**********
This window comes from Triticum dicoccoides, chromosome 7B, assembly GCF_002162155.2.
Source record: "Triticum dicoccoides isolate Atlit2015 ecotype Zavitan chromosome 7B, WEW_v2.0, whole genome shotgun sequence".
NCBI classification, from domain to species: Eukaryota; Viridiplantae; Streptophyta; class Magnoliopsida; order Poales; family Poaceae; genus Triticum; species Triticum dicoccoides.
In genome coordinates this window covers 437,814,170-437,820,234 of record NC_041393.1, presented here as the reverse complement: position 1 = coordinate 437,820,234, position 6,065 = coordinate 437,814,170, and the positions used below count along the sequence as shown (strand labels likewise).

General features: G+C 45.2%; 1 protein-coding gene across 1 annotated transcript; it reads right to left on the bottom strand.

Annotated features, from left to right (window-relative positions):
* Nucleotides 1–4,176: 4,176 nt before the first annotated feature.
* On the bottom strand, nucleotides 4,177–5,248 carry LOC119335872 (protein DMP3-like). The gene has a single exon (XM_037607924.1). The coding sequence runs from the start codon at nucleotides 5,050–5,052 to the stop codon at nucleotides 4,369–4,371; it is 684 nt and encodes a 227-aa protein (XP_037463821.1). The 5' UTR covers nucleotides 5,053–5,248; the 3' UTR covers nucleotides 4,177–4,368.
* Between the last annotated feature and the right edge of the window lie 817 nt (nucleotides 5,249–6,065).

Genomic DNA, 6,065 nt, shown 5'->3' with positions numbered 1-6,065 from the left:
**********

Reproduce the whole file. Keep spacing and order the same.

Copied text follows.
This window comes from Triticum dicoccoides, chromosome 7B, assembly GCF_002162155.2.
Source record: "Triticum dicoccoides isolate Atlit2015 ecotype Zavitan chromosome 7B, WEW_v2.0, whole genome shotgun sequence".
NCBI classification, from domain to species: Eukaryota; Viridiplantae; Streptophyta; class Magnoliopsida; order Poales; family Poaceae; genus Triticum; species Triticum dicoccoides.
In genome coordinates this window covers 437,814,170-437,820,234 of record NC_041393.1, presented here as the reverse complement: position 1 = coordinate 437,820,234, position 6,065 = coordinate 437,814,170, and the positions used below count along the sequence as shown (strand labels likewise).

General features: G+C 45.2%; 1 protein-coding gene across 1 annotated transcript; it reads right to left on the bottom strand.

Annotated features, from left to right (window-relative positions):
* Nucleotides 1–4,176: 4,176 nt before the first annotated feature.
* On the bottom strand, nucleotides 4,177–5,248 carry LOC119335872 (protein DMP3-like). The gene has a single exon (XM_037607924.1). The coding sequence runs from the start codon at nucleotides 5,050–5,052 to the stop codon at nucleotides 4,369–4,371; it is 684 nt and encodes a 227-aa protein (XP_037463821.1). The 5' UTR covers nucleotides 5,053–5,248; the 3' UTR covers nucleotides 4,177–4,368.
* Between the last annotated feature and the right edge of the window lie 817 nt (nucleotides 5,249–6,065).

Genomic DNA, 6,065 nt, shown 5'->3' with positions numbered 1-6,065 from the left: